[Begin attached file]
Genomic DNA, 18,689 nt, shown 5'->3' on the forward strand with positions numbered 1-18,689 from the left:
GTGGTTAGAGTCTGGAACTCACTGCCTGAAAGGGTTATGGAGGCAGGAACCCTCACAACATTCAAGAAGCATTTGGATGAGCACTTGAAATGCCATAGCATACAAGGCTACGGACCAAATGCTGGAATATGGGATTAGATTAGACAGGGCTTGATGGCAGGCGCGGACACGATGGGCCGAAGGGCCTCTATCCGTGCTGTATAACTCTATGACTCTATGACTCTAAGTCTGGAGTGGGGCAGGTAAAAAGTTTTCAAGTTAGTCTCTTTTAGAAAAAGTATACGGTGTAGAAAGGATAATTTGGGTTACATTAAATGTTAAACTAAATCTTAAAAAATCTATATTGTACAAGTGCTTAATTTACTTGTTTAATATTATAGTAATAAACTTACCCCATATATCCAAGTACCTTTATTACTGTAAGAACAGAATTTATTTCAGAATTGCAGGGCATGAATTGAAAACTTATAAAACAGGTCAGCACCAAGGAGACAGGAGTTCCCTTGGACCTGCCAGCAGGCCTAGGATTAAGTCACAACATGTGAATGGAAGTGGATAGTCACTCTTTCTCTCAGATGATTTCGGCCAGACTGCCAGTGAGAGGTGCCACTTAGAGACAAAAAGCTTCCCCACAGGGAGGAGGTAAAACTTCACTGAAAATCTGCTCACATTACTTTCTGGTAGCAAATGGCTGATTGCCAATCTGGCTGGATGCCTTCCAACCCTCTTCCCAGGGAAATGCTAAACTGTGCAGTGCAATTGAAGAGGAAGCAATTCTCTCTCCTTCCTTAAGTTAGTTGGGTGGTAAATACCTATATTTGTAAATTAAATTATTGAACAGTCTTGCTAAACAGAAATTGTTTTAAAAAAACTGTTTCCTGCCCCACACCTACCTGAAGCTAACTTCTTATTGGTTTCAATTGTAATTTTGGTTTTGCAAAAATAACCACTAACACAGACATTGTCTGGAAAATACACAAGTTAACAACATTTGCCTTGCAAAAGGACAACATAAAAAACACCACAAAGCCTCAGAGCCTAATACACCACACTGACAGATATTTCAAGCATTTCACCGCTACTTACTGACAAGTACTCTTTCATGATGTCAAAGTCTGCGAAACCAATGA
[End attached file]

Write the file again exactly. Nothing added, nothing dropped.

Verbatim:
Genomic DNA, 18,689 nt, shown 5'->3' on the forward strand with positions numbered 1-18,689 from the left:
GTGGTTAGAGTCTGGAACTCACTGCCTGAAAGGGTTATGGAGGCAGGAACCCTCACAACATTCAAGAAGCATTTGGATGAGCACTTGAAATGCCATAGCATACAAGGCTACGGACCAAATGCTGGAATATGGGATTAGATTAGACAGGGCTTGATGGCAGGCGCGGACACGATGGGCCGAAGGGCCTCTATCCGTGCTGTATAACTCTATGACTCTATGACTCTAAGTCTGGAGTGGGGCAGGTAAAAAGTTTTCAAGTTAGTCTCTTTTAGAAAAAGTATACGGTGTAGAAAGGATAATTTGGGTTACATTAAATGTTAAACTAAATCTTAAAAAATCTATATTGTACAAGTGCTTAATTTACTTGTTTAATATTATAGTAATAAACTTACCCCATATATCCAAGTACCTTTATTACTGTAAGAACAGAATTTATTTCAGAATTGCAGGGCATGAATTGAAAACTTATAAAACAGGTCAGCACCAAGGAGACAGGAGTTCCCTTGGACCTGCCAGCAGGCCTAGGATTAAGTCACAACATGTGAATGGAAGTGGATAGTCACTCTTTCTCTCAGATGATTTCGGCCAGACTGCCAGTGAGAGGTGCCACTTAGAGACAAAAAGCTTCCCCACAGGGAGGAGGTAAAACTTCACTGAAAATCTGCTCACATTACTTTCTGGTAGCAAATGGCTGATTGCCAATCTGGCTGGATGCCTTCCAACCCTCTTCCCAGGGAAATGCTAAACTGTGCAGTGCAATTGAAGAGGAAGCAATTCTCTCTCCTTCCTTAAGTTAGTTGGGTGGTAAATACCTATATTTGTAAATTAAATTATTGAACAGTCTTGCTAAACAGAAATTGTTTTAAAAAAACTGTTTCCTGCCCCACACCTACCTGAAGCTAACTTCTTATTGGTTTCAATTGTAATTTTGGTTTTGCAAAAATAACCACTAACACAGACATTGTCTGGAAAATACACAAGTTAACAACATTTGCCTTGCAAAAGGACAACATAAAAAACACCACAAAGCCTCAGAGCCTAATACACCACACTGACAGATATTTCAAGCATTTCACCGCTACTTACTGACAAGTACTCTTTCATGATGTCAAAGTCTGCGAAACCAATGA